Feminist language reform

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Feminist language reform, or feminist language planning refers to the effort, often of political and grassroots movements, to change how language is used to gender people, activities and ideas on an individual and societal level.[1]This initiative has been adopted in countries such as Sweden, Switzerland and Australia, and has been tentatively linked to higher gender equality.[2] [3][4][5]

History

Linguistic activism and feminist authorship stemming from Second Wave Feminism in the 1960s and 70s began to draw attention to gender bias in language, including "the uncovering of the gendered nature of many linguistic rules and norms".[6] Scholarship such as Dennis Baron's "Grammar and Gender" and Anne Bodine's "Androcentrism in Prescriptive Grammar" uncovered historical male regulation to promote male-centric language such as the use of "he" as a generic pronoun.[7][8] In certain cases the reaction to proposed non-sexist language use often relied on Ad Hominem arguments, calling into question the author's linguistic expertise instead of disproving their theories.[6]

Exposition and analysis of sexism in language through a grassroots feminist linguistics movement continued throughout the 80's and 90's, including study across languages and speech communities such as Germany and France.[9][10] Study and documentation of gendered language has since spread to cover over 30 languages.[11]

Feminist Language Planning has more recently been instituted centrally in countries such as Sweden, Switzerland and Australia, with mixed results.[2][3][5]

Theory

Cases of feminist language planning have taken a largely sociolinguistic approach in which the goal is to enact social change through the reform of language and language use.[6] This approach to language planning is divided into four stages:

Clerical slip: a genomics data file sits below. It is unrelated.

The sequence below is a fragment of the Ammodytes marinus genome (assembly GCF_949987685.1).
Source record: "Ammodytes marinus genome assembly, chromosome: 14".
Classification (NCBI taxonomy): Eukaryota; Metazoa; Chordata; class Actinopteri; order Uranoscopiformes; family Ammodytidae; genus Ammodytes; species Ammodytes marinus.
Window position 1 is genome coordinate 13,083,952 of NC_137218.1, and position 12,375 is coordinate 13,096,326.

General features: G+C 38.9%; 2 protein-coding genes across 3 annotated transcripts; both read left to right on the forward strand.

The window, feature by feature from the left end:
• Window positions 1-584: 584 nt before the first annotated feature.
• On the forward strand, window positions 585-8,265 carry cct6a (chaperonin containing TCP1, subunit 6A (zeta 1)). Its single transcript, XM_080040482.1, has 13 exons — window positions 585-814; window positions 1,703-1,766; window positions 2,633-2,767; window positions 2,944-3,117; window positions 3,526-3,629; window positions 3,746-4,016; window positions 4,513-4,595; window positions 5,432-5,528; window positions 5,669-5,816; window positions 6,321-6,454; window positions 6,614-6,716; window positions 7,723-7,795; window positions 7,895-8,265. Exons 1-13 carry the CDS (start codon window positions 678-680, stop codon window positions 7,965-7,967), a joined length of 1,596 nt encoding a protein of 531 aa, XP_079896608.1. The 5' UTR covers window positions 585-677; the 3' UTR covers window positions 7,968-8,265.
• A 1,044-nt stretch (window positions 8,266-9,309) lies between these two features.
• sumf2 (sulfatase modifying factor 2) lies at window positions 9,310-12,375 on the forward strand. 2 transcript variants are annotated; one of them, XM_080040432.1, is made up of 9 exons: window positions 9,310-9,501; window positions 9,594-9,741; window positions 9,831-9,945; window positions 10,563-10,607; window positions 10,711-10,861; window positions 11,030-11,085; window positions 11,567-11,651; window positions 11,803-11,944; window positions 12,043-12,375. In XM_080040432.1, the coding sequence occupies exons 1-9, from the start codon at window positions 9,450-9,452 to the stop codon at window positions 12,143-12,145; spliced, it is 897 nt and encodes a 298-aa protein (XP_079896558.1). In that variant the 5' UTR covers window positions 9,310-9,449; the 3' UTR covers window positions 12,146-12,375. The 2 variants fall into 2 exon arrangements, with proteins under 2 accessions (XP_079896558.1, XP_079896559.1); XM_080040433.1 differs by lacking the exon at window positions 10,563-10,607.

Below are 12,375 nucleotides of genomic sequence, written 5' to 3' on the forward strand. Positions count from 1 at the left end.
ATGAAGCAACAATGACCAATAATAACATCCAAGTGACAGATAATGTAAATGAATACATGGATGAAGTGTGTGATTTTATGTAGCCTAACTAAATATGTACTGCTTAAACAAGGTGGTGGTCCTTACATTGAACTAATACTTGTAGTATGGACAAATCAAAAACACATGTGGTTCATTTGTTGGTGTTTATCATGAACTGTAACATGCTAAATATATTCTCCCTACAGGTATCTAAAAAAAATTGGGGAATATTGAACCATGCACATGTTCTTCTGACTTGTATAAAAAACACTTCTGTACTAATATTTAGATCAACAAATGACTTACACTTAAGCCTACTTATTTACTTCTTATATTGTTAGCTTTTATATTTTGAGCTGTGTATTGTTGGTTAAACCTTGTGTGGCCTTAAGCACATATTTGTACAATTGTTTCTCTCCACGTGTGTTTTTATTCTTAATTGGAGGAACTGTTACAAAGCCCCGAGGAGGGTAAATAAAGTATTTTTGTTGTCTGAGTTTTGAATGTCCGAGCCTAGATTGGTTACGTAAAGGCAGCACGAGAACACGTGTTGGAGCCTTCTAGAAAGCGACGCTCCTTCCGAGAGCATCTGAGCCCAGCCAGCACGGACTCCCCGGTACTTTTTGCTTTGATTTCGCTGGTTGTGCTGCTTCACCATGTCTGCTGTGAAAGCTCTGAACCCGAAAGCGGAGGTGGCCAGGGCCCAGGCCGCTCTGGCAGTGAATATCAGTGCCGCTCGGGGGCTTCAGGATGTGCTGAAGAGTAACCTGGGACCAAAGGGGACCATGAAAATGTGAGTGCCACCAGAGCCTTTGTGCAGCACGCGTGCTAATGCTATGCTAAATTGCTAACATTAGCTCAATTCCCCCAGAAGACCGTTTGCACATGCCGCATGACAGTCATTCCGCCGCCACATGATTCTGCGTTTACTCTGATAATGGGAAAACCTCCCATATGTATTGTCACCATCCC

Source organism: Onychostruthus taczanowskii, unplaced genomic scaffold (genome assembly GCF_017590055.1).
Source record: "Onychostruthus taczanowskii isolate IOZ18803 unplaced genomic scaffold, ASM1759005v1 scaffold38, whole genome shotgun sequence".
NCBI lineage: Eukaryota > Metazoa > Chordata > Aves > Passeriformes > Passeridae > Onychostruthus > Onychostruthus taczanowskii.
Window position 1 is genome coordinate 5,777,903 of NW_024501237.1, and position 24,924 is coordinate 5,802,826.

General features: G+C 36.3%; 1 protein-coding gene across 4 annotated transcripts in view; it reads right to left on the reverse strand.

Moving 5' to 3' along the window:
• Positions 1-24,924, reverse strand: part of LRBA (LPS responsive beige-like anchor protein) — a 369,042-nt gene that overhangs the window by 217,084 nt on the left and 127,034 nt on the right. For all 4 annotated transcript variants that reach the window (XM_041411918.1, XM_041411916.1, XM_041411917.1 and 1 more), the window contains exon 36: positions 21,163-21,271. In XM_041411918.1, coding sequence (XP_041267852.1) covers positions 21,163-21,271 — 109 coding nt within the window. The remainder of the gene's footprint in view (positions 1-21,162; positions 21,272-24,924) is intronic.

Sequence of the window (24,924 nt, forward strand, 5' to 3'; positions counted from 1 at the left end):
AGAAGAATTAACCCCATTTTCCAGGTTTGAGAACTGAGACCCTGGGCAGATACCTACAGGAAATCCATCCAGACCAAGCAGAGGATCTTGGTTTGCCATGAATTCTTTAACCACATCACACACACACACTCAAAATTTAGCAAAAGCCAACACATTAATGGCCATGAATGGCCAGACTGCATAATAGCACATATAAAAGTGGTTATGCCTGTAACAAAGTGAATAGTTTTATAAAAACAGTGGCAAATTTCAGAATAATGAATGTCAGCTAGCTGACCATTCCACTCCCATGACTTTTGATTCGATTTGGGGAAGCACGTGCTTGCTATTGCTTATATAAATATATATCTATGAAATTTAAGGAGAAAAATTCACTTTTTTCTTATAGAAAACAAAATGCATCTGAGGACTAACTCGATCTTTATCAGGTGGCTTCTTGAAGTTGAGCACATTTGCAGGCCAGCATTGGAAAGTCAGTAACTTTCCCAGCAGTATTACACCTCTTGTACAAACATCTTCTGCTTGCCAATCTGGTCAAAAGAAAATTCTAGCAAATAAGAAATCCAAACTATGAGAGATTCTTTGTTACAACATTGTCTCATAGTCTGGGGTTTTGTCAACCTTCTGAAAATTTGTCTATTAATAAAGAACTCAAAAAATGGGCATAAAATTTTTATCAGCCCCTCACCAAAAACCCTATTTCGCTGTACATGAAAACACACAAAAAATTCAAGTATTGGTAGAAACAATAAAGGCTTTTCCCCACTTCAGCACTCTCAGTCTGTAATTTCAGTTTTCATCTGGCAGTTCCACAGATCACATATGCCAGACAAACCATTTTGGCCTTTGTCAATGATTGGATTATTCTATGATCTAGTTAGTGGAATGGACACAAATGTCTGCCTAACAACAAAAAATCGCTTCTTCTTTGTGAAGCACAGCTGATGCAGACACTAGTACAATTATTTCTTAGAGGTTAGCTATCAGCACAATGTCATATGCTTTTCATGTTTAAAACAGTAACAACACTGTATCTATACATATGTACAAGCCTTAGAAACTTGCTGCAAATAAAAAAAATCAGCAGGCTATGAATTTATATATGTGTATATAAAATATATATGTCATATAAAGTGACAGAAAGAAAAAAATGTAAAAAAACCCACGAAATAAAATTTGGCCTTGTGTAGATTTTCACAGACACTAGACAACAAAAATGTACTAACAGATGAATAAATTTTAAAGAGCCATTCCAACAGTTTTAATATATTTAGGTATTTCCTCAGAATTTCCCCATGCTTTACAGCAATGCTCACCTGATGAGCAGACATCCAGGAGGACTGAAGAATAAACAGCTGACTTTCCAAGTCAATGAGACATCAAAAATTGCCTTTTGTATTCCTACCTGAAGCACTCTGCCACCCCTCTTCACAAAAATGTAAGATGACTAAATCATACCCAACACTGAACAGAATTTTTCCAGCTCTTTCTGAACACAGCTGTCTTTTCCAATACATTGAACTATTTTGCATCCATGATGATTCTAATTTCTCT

1. Fact-finding in which language issues are identified and reported.
  2. Planning in which solutions to the issue are proposed.
  3. Implementation in which agreed upon methods are tested and the final solution implemented.
  4. Evaluation and Feedback in which the results of the plan are assessed for effectiveness and the overall affects of the plan are evaluated.[6][12]

See also


Further Reading

References

  1. Liddicoat, A. J. (2011). "Feminist language planning". Current Issues in Language Planning. 12 (1): 1–7. 
  2. 2.0 2.1 Milles, K. (2011). "Feminist Language Planning in Sweden". Current Issues in Language Planning. 12 (1): 21–33. 
  3. 3.0 3.1 Wyss, E. L. (1997). ""Feminist" Language Change: Some Reflections on the Situation in Switzerland". Sprachspiegel. 53 (3): 85–92. 
  4. Prewitt-Freilino, J.; Caswell, T. A.; Laakso, E. K. (2012). "The Gendering of Language: A Comparison of Gender Equality in Countries with Gendered, Natural Gender, and Genderless Languages". Sex Roles: A Journal of Research. 66 (3): 268–281. 
  5. 5.0 5.1 Pauwels, Anne (1993). "Language planning, language reform and the sexes in australia". Australian Review of Applied Linguistics. 
  6. 6.0 6.1 6.2 6.3 Pauwels, Anne (2003). "Linguistic Sexism and Feminist Linguistic Activism". The Handbook and Language of Gender. 
  7. Baron, Dennis (1987). Grammar and Gender. New Haven, CT: Yale University Press. 
  8. Bodine, Anne (1975). "Androcentrism in prescriptive grammar: singular ‘they’, sex-indefinite ‘he’, and ‘he or she’". Language in Society. 
  9. Leue, Elisabeth (2000). "Gender and Language in Germany". Journal of Contemporary Central and Eastern Europe. 
  10. Fleischman, S. (1997). "The battle of feminism and bon usage: instituting nonsexist usage in French". French Review. 
  11. Hellinger, M.; Bufimann, H. (2001). Gender across languages The linguistic representation of women and men. Amsterdam, The Netherlands: John Benjamin's Publishing Company. pp. Preface. 
  12. Majstorovic, Danijela; Lassen, Inger (2011). Living with Patriarchy : Discursive Constructions of Gendered Subjects across Cultures. John Benjamins Publishing Company. p. 74. ISBN 9789027206367.